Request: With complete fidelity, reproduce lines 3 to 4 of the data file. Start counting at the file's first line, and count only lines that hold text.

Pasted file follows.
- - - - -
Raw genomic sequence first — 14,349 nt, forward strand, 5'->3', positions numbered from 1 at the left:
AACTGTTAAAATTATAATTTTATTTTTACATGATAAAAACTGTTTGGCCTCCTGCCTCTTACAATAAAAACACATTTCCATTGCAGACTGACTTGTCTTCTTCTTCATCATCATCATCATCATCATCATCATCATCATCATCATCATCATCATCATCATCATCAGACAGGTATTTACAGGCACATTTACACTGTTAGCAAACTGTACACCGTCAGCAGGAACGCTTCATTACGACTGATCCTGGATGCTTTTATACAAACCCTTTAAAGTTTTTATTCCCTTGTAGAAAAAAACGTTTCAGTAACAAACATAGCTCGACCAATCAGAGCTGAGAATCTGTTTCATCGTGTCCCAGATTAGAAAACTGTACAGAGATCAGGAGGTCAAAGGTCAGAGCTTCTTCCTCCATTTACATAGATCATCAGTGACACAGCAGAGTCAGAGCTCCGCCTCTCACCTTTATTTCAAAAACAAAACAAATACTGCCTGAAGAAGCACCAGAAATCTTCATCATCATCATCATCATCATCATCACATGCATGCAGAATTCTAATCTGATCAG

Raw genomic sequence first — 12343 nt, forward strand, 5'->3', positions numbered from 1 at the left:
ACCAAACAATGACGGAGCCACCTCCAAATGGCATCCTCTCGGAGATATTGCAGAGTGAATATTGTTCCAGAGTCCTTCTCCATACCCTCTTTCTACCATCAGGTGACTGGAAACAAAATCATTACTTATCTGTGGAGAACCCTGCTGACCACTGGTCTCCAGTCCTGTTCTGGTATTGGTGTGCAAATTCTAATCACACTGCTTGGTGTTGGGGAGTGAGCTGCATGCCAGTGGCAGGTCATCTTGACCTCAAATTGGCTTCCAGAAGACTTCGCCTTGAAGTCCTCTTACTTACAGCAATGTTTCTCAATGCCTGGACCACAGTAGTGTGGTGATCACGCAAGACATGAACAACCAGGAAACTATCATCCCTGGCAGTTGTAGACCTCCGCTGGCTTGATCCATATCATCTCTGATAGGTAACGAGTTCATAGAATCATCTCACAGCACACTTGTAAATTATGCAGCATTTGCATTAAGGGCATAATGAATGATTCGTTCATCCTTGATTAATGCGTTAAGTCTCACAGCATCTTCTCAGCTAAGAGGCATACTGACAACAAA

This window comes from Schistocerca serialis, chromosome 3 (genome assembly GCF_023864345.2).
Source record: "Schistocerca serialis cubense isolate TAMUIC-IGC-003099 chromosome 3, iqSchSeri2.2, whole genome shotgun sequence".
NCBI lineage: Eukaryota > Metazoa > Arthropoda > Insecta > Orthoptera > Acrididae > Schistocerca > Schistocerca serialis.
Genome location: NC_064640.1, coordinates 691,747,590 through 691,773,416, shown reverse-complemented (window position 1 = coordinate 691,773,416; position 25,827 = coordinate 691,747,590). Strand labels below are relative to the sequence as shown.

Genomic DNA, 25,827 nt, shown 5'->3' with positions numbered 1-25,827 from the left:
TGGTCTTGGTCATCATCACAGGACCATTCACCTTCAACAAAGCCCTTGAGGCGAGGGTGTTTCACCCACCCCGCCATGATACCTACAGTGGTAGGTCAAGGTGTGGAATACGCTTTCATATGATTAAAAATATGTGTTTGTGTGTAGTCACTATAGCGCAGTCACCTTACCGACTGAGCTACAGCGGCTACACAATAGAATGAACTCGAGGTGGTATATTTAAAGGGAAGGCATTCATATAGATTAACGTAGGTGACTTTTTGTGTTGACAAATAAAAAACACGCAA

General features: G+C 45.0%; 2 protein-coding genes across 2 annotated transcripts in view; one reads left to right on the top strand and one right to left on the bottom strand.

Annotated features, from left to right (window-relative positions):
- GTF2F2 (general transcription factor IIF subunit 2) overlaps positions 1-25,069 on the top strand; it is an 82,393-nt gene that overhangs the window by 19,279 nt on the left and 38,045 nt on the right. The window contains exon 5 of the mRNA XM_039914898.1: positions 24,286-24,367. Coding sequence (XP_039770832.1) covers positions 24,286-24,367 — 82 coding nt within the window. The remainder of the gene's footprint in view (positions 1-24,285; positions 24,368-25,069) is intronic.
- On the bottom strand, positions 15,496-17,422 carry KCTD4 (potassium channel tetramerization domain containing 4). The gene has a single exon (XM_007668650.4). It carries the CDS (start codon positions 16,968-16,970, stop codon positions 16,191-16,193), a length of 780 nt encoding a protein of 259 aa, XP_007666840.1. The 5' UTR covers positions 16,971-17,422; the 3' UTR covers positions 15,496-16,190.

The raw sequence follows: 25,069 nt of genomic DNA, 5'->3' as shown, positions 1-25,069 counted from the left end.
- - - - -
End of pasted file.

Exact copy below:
Raw genomic sequence first — 12343 nt, forward strand, 5'->3', positions numbered from 1 at the left:
ACCAAACAATGACGGAGCCACCTCCAAATGGCATCCTCTCGGAGATATTGCAGAGTGAATATTGTTCCAGAGTCCTTCTCCATACCCTCTTTCTACCATCAGGTGACTGGAAACAAAATCATTACTTATCTGTGGAGAACCCTGCTGACCACTGGTCTCCAGTCCTGTTCTGGTATTGGTGTGCAAATTCTAATCACACTGCTTGGTGTTGGGGAGTGAGCTGCATGCCAGTGGCAGGTCATCTTGACCTCAAATTGGCTTCCAGAAGACTTCGCCTTGAAGTCCTCTTACTTACAGCAATGTTTCTCAATGCCTGGACCACAGTAGTGTGGTGATCACGCAAGACATGAACAACCAGGAAACTATCATCCCTGGCAGTTGTAGACCTCCGCTGGCTTGATCCATATCATCTCTGATAGGTAACGAGTTCATAGAATCATCTCACAGCACACTTGTAAATTATGCAGCATTTGCATTAAGGGCATAATGAATGATTCGTTCATCCTTGATTAATGCGTTAAGTCTCACAGCATCTTCTCAGCTAAGAGGCATACTGACAACAAA